The way he says this publicly is that yeah, sure, he cares about ratings, but he cares more about jumping on a plane and going to Moscow -- even during key periods when the industry ranks television programs for advertisers.

"It's not a good idea to be on the road in sweeps month," says Rather, once again mimicking an unnamed boss. "Or if we are, it's a good idea for us to be in a bright, sunny place, but NOT in the Soviet Union."

Coverage of the race issue is another example of the erosion of journalistic values, Rather says. Race, he says, is the story in the United States these days. He wants to push it, make it a theme, hammer it home.

"I know it, I can see it, feel it and smell it," he complains. "We know the important story right now is the increase in racial tensions. Nobody wants to talk about it, but it's there. But if we put the broadcast together . . . market research tells us not to do this story . . . this is not good news." As he says this, Rather sounds tired, almost forlorn.

As much as he seems to resist the notion, however, Rather is more than just another correspondent, out on the road, shlepping his own bag, getting the story. He is a showman -- the guy who wears the sweater, stands up on the set, greets the pope for his viewers. And as a showman, the personality he projects -- as much as the energy he puts into getting the story -- is crucial to the success or failure of his show.

So why aren't Dan Rather's best routines -- the hard, hard news and the roadshows -- doing better at the box office? Is it the story? The pictures? His producers? His boss? The public? Is it, dare we ask, The Anchorman?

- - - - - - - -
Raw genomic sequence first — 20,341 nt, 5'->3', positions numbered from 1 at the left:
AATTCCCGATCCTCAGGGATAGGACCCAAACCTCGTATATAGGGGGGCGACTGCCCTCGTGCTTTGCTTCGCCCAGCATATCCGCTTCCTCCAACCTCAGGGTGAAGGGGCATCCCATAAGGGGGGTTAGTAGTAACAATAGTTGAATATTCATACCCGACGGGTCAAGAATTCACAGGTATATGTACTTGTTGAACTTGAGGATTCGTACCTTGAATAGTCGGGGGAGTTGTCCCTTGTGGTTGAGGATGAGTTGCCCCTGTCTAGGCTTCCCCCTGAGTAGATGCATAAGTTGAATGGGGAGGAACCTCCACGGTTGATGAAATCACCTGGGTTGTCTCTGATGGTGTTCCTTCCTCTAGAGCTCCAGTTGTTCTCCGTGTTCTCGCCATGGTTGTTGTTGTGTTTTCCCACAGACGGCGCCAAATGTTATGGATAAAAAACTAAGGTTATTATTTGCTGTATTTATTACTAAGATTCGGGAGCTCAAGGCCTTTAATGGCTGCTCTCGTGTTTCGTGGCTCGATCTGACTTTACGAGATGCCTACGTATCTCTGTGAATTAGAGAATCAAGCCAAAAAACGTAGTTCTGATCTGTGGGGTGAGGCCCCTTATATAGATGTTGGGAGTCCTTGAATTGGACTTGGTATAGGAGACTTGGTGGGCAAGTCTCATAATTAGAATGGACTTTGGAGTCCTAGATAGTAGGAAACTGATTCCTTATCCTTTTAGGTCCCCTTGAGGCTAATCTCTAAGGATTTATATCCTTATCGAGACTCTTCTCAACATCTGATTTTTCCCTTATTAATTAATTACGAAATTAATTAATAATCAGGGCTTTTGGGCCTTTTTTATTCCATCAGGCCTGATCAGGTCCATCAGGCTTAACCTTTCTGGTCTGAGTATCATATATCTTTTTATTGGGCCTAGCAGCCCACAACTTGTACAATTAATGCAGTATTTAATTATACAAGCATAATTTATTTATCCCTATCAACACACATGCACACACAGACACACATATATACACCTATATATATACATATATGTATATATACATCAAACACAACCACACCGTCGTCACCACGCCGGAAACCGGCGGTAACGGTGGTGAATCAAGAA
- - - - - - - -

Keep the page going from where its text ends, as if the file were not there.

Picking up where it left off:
'He Looks Like He's Wound Up Very Tight'

After correspondent Fred Graham left CBS, he wrote a book about his network television career called Happy Talk. The book has 17 chapters, and one of them is about his old friend, Dan Rather. It is titled "Rather Inscrutable," and in it Graham tells the story about a correspondent named Lem Tucker who was asked why he seemed to be loitering on Rather's set one day, watching like a tourist as the anchor did his news segments.

"Don't you understand that this guy, sometime, someplace, somewhere, is going to go stark raving mad?" Tucker answered. "If it happens when he's around me, I don't want to miss it."

During his tour promoting the book, Graham says, even when he was trying to talk about the larger issues facing the television industry, virtually every interviewer asked him about Tucker's comment.

Finally, after Brian Lamb of C-SPAN interviewed him and included the usual question about Tucker, Graham asked: "What's this all about? Why does everybody seem to concentrate on this? Everywhere I go, they ask me about it."

"Because everybody feels that about him," Lamb replied.

"Everybody senses that about him, I said," Lamb confirms, when asked about the Rather comment. "We've read about him, we've watched him for years. He looks like he's wound up very tight."

"I'M A WORRIER," DAN RATHER EXPLAINS with a smile. "I worry. I worry about everything."